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Updated: 04/30/03

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Wednesday, 30 April, 2003

Exciting news! Chestnut Street is open between 5th and 6th Streets!

I realize that this statement means very little to anyone outside of Philadelphia. In fact, it means very little to anyone not living explicitly in Center City Philadelphia, but it is exciting news.

Ever since September 11th, that one block section of Chestnut Street in front of Independence Hall, has been closed to traffic. Security/terrorism reasons. But most Philadelphia streets are one way, so having this one block section closed meant a long, indirect route from one side to the other. So when my cab driver insisted on driving down Chestnut Street, I was pleasantly surprised that we could get through.

Well, as evidenced by the above paragraph, I have limited things to say today. Oh well. I did read an interesting essay by one of my all-time favorite authors, Orson Scott Card, about the frightening possibility that everything might actually go right in Iraq. (Via InstaPundit)

Let's learn from France's experience with the fledgling United States. You never know, when bringing the blessing of freedom and democracy to another nation, when you might be anointing your own successor.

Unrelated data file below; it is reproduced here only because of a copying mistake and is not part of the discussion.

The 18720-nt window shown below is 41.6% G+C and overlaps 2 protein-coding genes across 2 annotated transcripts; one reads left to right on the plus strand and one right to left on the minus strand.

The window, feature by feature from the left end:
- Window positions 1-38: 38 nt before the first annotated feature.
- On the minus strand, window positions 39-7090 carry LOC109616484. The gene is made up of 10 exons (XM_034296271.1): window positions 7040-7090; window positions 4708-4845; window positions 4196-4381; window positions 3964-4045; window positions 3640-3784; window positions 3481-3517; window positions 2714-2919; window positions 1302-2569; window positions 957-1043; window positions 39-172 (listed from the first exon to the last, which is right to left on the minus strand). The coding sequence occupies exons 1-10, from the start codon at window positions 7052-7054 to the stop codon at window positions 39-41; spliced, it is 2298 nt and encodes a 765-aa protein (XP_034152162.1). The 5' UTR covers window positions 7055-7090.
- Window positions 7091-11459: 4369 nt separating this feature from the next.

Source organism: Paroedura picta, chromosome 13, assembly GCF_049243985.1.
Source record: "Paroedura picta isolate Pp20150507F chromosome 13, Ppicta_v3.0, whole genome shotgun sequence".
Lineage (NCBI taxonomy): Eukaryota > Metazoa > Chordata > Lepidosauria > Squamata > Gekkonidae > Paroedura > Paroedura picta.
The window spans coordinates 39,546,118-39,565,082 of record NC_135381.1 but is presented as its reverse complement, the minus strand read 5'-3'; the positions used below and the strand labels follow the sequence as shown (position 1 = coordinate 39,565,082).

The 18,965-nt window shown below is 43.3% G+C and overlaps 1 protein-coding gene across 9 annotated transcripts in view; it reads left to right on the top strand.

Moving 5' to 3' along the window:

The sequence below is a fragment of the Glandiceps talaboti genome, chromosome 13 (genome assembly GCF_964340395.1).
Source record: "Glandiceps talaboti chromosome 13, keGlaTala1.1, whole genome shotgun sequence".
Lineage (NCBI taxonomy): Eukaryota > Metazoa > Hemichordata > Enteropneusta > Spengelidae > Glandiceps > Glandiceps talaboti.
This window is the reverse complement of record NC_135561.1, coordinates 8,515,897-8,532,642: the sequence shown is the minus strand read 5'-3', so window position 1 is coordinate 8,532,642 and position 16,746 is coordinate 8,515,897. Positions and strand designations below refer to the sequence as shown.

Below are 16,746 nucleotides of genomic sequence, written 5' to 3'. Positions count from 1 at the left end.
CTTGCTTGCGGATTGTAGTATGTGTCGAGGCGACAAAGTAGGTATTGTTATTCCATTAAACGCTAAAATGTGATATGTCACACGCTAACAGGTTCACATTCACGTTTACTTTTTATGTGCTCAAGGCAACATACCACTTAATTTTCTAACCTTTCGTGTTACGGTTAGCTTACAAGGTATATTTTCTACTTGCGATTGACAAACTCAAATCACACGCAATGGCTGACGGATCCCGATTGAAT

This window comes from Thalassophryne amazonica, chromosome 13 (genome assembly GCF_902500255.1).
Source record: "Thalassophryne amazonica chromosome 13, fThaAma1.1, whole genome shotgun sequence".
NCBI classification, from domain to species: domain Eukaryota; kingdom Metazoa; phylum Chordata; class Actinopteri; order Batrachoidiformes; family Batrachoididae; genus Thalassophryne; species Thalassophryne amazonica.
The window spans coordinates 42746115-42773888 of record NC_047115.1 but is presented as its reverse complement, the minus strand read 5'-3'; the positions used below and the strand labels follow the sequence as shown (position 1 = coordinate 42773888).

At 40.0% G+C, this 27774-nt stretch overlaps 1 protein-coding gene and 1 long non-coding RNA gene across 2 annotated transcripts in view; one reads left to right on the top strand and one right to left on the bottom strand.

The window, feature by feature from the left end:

I say this, not as a warning, because the ebb and flow of history has no inevitable forces, but rather as a guide. Having created Iraq's new chance for democracy, let us not expect them to be as compliant as the Shah of Iran was for so many years.

Let us instead treat them immediately as our equal among nations -- not our equal in wealth and power, but our equal in legitimacy as the elected leaders of a great and free people. Let France, Russia, or Germany try to bully them and earn their hatred -- but never us.

Then, when they come into their day of power, we may be relieved to find that they do not see us as their enemy.

Because once democracy takes hold in Iraq, no foreign army will ever pass easily through that land again. Not even ours.


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Quote du jour:

"Democracy is based upon the conviction that there are extraordinary possibilities in ordinary people."

-- Harry Emerson Fosdick (1878 - 1969) US clergyman

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